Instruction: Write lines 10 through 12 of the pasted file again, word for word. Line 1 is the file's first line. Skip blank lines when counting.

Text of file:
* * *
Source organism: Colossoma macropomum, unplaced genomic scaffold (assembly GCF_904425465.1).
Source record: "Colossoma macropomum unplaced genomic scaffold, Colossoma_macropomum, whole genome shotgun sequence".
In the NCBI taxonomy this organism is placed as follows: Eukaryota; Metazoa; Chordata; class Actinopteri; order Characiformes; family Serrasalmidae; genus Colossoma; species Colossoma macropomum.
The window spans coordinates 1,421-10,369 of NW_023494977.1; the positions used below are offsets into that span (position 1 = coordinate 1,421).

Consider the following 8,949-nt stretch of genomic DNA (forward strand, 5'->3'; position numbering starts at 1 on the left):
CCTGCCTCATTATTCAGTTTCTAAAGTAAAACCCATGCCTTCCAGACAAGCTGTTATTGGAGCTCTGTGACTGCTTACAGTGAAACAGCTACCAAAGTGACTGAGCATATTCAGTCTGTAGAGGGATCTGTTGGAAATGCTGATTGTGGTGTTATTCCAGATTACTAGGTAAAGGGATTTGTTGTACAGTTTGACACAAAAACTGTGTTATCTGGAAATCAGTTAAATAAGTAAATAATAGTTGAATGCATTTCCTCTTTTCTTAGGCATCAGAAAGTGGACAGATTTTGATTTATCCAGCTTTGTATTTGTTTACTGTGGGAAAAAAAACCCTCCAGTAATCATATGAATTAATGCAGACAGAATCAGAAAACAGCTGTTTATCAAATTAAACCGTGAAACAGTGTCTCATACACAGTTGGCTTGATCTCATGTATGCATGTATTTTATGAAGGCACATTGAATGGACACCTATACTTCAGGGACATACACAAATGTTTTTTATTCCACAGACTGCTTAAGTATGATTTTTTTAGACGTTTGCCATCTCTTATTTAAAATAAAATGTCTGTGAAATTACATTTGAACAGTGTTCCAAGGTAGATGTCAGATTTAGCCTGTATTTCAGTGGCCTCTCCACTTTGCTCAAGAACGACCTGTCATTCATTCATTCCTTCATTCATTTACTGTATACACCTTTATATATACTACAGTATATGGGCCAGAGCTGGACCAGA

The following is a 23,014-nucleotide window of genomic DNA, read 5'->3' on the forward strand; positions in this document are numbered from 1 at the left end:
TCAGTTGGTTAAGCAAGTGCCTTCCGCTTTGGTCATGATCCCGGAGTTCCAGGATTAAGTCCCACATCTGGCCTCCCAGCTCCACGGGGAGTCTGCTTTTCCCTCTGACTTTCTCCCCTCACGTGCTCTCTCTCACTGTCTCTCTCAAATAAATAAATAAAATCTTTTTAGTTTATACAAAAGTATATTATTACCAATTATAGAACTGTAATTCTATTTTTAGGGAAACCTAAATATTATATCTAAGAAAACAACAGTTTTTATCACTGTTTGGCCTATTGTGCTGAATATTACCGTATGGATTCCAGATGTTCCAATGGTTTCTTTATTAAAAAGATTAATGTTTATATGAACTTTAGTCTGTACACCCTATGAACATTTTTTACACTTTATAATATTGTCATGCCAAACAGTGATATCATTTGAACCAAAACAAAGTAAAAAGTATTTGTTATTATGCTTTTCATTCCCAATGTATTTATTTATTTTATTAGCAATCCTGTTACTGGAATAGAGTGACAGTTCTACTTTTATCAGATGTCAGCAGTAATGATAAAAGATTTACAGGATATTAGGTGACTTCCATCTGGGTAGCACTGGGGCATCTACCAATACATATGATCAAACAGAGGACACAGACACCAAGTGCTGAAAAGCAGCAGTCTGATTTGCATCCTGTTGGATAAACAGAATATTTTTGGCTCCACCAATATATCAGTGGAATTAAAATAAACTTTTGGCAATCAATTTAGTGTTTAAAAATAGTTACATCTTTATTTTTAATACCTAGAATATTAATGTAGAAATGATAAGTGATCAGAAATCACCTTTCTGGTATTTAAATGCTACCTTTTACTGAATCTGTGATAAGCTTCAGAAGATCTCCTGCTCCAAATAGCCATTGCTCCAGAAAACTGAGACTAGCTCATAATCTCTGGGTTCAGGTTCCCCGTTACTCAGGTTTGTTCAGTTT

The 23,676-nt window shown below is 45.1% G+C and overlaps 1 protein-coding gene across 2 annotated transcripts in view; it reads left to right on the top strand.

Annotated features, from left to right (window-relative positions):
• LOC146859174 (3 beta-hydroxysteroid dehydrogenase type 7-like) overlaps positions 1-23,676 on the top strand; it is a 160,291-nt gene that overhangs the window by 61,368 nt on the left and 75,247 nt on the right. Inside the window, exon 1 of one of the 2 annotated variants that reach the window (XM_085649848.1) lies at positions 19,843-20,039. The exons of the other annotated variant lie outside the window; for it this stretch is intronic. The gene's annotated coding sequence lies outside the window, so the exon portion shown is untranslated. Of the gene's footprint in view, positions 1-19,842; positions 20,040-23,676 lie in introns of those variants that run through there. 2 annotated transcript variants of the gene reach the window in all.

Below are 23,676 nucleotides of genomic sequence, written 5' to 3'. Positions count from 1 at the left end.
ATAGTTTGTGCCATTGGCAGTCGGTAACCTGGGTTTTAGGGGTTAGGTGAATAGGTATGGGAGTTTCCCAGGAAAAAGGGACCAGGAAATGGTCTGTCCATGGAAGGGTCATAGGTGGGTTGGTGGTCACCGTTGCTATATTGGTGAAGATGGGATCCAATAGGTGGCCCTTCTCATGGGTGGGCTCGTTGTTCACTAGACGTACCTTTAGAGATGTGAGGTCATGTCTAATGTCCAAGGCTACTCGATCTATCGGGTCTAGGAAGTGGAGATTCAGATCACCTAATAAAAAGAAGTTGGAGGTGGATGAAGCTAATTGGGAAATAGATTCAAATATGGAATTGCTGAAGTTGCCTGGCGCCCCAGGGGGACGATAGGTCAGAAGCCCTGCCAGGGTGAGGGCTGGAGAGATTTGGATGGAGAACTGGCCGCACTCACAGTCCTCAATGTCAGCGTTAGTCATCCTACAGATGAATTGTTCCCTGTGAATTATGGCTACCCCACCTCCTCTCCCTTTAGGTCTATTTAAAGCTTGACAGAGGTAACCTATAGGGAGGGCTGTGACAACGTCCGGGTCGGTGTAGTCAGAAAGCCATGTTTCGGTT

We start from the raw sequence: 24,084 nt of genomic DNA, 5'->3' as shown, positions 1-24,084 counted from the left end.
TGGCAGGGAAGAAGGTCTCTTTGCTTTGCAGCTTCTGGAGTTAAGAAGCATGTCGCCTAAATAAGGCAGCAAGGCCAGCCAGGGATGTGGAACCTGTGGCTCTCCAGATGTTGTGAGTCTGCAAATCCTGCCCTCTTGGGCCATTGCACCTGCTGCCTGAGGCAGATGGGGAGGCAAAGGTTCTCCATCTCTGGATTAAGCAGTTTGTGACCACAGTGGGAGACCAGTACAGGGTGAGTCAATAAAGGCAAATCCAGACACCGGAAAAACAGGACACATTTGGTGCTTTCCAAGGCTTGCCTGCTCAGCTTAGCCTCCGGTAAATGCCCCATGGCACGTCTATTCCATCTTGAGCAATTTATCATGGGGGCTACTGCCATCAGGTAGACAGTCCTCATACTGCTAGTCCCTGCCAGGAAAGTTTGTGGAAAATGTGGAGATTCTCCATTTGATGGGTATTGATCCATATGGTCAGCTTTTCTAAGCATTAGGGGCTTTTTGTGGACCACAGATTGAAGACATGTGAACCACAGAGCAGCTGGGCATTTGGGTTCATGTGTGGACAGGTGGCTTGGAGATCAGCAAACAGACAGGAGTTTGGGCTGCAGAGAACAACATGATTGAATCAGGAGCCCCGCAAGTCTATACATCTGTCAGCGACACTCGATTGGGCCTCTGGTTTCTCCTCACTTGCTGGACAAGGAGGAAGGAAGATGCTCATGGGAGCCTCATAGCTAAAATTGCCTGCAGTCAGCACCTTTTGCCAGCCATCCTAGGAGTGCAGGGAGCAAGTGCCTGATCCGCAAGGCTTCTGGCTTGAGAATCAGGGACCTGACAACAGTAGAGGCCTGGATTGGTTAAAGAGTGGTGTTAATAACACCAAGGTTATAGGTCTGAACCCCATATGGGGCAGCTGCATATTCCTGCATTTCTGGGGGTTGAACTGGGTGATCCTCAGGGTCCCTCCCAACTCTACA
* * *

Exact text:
Annotated features, from left to right (window-relative positions):
• LOC146859174 (3 beta-hydroxysteroid dehydrogenase type 7-like) overlaps positions 1-23,676 on the top strand; it is a 160,291-nt gene that overhangs the window by 61,368 nt on the left and 75,247 nt on the right. Inside the window, exon 1 of one of the 2 annotated variants that reach the window (XM_085649848.1) lies at positions 19,843-20,039. The exons of the other annotated variant lie outside the window; for it this stretch is intronic. The gene's annotated coding sequence lies outside the window, so the exon portion shown is untranslated. Of the gene's footprint in view, positions 1-19,842; positions 20,040-23,676 lie in introns of those variants that run through there. 2 annotated transcript variants of the gene reach the window in all.

Below are 23,676 nucleotides of genomic sequence, written 5' to 3'. Positions count from 1 at the left end.